“He was community journalism,” Powell said. “He served the community.”
“He truly cared about the farm community and when there was a cause he jumped in with both feet,” said Kinsley. “He helped teach me how to spot a good story. Everybody has a story. You just have to dig down a bit to find it.”
A popular part of the paper was Hotchkiss’s weekly column, “Rural Ramblings” running for 15 years and later producing the book “Deadline Postings From an Old Royal,” a collection of his columns.
As a boss, co-workers said Hotchkiss was fair and direct, someone they enjoyed learning from.
Morgan recalled his professionalism and fair approach to his work.
He was a very talented writer, she added, but “beyond that he was respectful and fun. He just made everyone comfortable. He could be formal and serious but he could also be a heck of a lot of fun. It just made for a great experience all the way around.”
Blind since birth, Morgan said she made no mention of it to Hotchkiss before getting hired and once he learned of her blindness it made not a bit of difference to him.
“I was just one of the gang,” she said. “He treated me no different and that’s just the way I wanted it.”
Powell said when he came to the paper from North Carolina, Hotchkiss introduced him to Delmarva and its agriculture.
“He was the best editor I ever had, for sure,” Powell said. “He always had constructive comments and was willing to help.”
Kinsley, who started as a temporary employee in the paper’s circulation department, remembered the day Hotchkiss acknowledged her writing skill, which led her onto the news staff.
“‘Wow, Kinsley, you can really write,’” Kinsley said he told her. “That was a special day.”
For some, he was even more than a mentor.
Vince Rinehart, a multi-platform editor at The Washington Post, was working at The Star Democrat when Hotchkiss arrived as editor in 1977. Rinehart said he was 14 when his father died and he found another father-figure in Hotchkiss.
“With one word he could make me feel as if I could conquer the world.” Rinehart said of Hotchkiss. “He lit up that entire newsroom with his talent, wit, good humor, strength. He had one of the great laughs. I would have walked through hell for him. He made newspapering fun, cool and noble.
“When I finally got to the Post, he was the first person I wanted to go back and visit. It was like telling my dad I had made it to my dream newspaper.”
Denise Riley, editor emeritus and former executive editor of The Star Democrat, said Hotchkiss kept in touch with many writers long after they worked together and was unchanged in sharing thoughts and advice.
“If we did something wrong, he told me. He didn’t just call and say everything was wonderful,” Riley said. “But if he complimented you, that was worth its weight in gold. His writing was so good you just wanted to emulate him.”
Each summer, she said current and former Star Democrat staffers have a gathering in Oxford, Md., for fellowship and it was always a treat when Hotchkiss attended.
“He was dearly loved by everyone who saw him,” she said. “If it was a year Bruce could come, we were all thrilled.”
While always a spirited individual, it also was through agriculture that he became a spiritual person, Sandy Davis said.
During a two-day Maryland Soybean Board meeting, Hotchkiss and farmer board member Bob Bounds had a one-on-one conversation about the Christian faith.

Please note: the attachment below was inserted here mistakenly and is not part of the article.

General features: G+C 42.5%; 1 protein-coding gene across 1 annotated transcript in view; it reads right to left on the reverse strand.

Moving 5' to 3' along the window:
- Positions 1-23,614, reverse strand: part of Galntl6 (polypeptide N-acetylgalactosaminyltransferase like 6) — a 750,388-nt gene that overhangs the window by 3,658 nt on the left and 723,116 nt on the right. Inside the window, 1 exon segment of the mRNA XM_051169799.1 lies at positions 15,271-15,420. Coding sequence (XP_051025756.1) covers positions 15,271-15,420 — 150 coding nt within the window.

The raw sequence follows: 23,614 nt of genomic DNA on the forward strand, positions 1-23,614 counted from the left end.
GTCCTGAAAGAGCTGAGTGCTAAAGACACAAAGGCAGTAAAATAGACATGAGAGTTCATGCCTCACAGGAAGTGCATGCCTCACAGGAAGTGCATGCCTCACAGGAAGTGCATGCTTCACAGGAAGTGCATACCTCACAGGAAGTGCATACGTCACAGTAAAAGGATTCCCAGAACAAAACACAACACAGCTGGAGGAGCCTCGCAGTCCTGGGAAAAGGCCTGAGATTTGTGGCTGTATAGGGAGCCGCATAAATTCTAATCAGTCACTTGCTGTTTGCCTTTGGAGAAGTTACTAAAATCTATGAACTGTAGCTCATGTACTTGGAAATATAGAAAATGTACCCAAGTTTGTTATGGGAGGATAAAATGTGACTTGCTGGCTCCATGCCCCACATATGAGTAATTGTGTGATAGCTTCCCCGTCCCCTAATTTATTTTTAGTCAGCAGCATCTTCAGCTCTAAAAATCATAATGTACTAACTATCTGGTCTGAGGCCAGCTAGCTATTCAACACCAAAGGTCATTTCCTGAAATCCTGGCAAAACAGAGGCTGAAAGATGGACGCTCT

“He just had a heart for Bruce and felt he needed to bring Bruce to the Lord,” Sandy said of the late Bounds.
That night Sandy said Hotchkiss called her to profess his faith.
“We just screamed and had a hallelujah party,” she said. “From there he just took off on his own. Like everything he tackled in life, he jumped in headfirst.”
Like the other aspects of his life, he talked openly about his faith.
“What impressed me about Bruce was his devotion to Jesus, The Delmarva Farmer and for farmers across the country,” said Dennis Rawley, president of Augusta Seed in Staunton, Va. “We would always talk about Christ and the church and the dilemmas of the farmer.”
In 1995, Hotchkiss semi-retired from American Farm Publications, remaining its chief editorialist and staff advisor, and launched Agri-Media Services, a consulting business aimed at helping agricultural organizations promote their commodity, with particular focus on area corn and soybean checkoff boards.
“When Bruce started Agri-Media Services, he knew that there was more work than he could handle, and I was again fortunate to tag along,” said Zilberfarb. “He absolutely loved those years of heading down to Virginia to collect information from the Virginia Small Grains Board, the Virginia Soybean Board, the Virginia Corn Board or up to Pennsylvania to the soybean board, visit with the farmers there and then carry their checkoff stories home to be banged out into press releases, newsletters and annual reports.
“At the Maryland Soybean Board, in particular, we found a ‘home.’ The board had resources and ideas for programs, and it was more than Sandy Davis could fulfill on her own. Bruce and Sandy and I would take the board ideas and turn them into reality. Or at least that was the way it was supposed to work. Bruce had lots of ideas. Some days the boards just had to hang on tight.
“It was his idea to promote the use of biodiesel by distributing it to sailors and power boaters, which lead us to several weekends standing out at boat docks talking to all kinds of mariners who had never heard of biodiesel and probably wondered why anyone would want to give them a few gallons of it, “Zilberfarb continued. “For him, it was another adventure and a chance to meet people and find out their stories. He thrived on those things.”
Hotchkiss remained on staff as Senior Editor at American Farm Publications until September 2018, advising staff, penning editorials and chasing down stories. His office presence grew less though his passion for the paper never waned.
Longtime colleagues said along with the relationships he built over the decades, his legacy is The Delmarva Farmer continuing its mission to serve agriculture.
“Without Bruce, it wouldn’t have happened. He was the spirit of the thing,” Berger said. “Bruce was the original voice of Delmarva agriculture to a wider world.”
“His biggest legacy is The Delmarva Farmer. That was his baby,” Davis said.
He was a people person,” added Morgan. “That’s as good a legacy as anyone can have.”